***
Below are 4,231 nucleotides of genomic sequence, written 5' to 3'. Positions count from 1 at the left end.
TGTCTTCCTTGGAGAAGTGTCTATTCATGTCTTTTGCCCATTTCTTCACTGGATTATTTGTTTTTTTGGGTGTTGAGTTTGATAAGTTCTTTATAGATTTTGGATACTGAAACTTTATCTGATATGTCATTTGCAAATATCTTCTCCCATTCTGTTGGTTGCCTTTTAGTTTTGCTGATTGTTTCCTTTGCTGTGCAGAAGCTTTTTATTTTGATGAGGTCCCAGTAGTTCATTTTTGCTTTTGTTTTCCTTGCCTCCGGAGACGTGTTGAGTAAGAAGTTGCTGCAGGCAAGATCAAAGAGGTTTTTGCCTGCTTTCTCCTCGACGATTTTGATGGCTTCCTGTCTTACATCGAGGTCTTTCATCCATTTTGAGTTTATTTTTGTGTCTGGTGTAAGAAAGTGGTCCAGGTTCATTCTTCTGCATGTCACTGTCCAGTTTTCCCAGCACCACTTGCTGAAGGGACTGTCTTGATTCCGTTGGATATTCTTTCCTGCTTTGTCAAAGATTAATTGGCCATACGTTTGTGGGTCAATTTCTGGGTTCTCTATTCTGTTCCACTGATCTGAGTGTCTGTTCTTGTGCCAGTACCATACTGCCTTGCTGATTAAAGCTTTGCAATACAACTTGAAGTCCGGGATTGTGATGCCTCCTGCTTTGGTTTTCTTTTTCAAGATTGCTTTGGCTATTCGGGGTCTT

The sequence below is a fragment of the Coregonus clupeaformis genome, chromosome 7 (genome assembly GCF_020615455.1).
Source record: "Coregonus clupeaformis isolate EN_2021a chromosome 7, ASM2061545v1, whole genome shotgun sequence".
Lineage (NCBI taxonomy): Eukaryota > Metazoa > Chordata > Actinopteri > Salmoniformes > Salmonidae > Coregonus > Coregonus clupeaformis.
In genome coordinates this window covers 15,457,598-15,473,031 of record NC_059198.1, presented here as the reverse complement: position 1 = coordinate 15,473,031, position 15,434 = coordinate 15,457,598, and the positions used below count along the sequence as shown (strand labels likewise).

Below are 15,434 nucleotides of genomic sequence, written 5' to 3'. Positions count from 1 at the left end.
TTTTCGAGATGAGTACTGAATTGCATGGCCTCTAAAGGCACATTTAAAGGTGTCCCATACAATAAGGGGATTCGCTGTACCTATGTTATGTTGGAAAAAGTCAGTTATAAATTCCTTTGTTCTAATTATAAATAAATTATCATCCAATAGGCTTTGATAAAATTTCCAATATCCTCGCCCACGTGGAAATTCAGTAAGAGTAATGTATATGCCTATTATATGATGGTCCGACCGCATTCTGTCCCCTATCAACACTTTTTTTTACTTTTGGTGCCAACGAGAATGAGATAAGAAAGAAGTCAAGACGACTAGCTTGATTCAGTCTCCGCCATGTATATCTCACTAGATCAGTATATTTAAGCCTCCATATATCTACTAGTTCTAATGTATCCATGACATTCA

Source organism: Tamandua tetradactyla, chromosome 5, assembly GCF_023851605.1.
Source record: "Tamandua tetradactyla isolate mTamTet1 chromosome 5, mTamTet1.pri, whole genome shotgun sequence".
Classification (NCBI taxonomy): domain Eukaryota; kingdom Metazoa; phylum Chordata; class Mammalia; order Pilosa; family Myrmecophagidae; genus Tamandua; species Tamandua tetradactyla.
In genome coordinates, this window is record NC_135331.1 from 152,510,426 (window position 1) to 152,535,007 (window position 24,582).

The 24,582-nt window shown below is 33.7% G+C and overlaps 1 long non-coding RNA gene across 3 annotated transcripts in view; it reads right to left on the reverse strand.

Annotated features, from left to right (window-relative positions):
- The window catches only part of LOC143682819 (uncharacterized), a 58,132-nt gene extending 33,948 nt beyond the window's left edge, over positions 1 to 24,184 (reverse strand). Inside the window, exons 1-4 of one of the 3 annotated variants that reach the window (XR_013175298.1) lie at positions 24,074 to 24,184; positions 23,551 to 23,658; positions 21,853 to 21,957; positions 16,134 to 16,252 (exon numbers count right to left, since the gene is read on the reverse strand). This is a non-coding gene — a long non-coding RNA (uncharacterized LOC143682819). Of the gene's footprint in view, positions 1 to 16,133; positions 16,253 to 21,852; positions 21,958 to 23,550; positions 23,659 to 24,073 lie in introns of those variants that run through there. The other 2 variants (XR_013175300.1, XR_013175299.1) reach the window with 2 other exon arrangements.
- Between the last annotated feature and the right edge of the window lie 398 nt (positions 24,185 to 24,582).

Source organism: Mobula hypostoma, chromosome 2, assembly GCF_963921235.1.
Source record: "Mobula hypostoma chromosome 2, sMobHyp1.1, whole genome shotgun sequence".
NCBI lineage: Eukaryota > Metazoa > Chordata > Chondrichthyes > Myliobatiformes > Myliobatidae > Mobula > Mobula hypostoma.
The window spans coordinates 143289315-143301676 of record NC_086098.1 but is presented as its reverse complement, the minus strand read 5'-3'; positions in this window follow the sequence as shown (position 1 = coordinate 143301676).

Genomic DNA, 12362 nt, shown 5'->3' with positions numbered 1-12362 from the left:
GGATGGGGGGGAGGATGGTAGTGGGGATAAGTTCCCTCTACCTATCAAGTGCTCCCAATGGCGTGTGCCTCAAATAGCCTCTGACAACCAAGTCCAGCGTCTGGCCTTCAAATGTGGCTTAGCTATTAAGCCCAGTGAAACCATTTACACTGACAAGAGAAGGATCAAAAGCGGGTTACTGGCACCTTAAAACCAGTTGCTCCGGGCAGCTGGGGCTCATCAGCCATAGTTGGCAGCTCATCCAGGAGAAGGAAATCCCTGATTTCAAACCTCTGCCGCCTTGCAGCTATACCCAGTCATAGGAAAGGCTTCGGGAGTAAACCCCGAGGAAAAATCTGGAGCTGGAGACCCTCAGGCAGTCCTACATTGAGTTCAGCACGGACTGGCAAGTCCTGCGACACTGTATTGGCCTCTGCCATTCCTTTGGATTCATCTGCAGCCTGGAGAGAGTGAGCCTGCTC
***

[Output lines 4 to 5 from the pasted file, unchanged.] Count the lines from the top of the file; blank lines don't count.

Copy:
Source record: "Coregonus clupeaformis isolate EN_2021a chromosome 7, ASM2061545v1, whole genome shotgun sequence".
Lineage (NCBI taxonomy): Eukaryota > Metazoa > Chordata > Actinopteri > Salmoniformes > Salmonidae > Coregonus > Coregonus clupeaformis.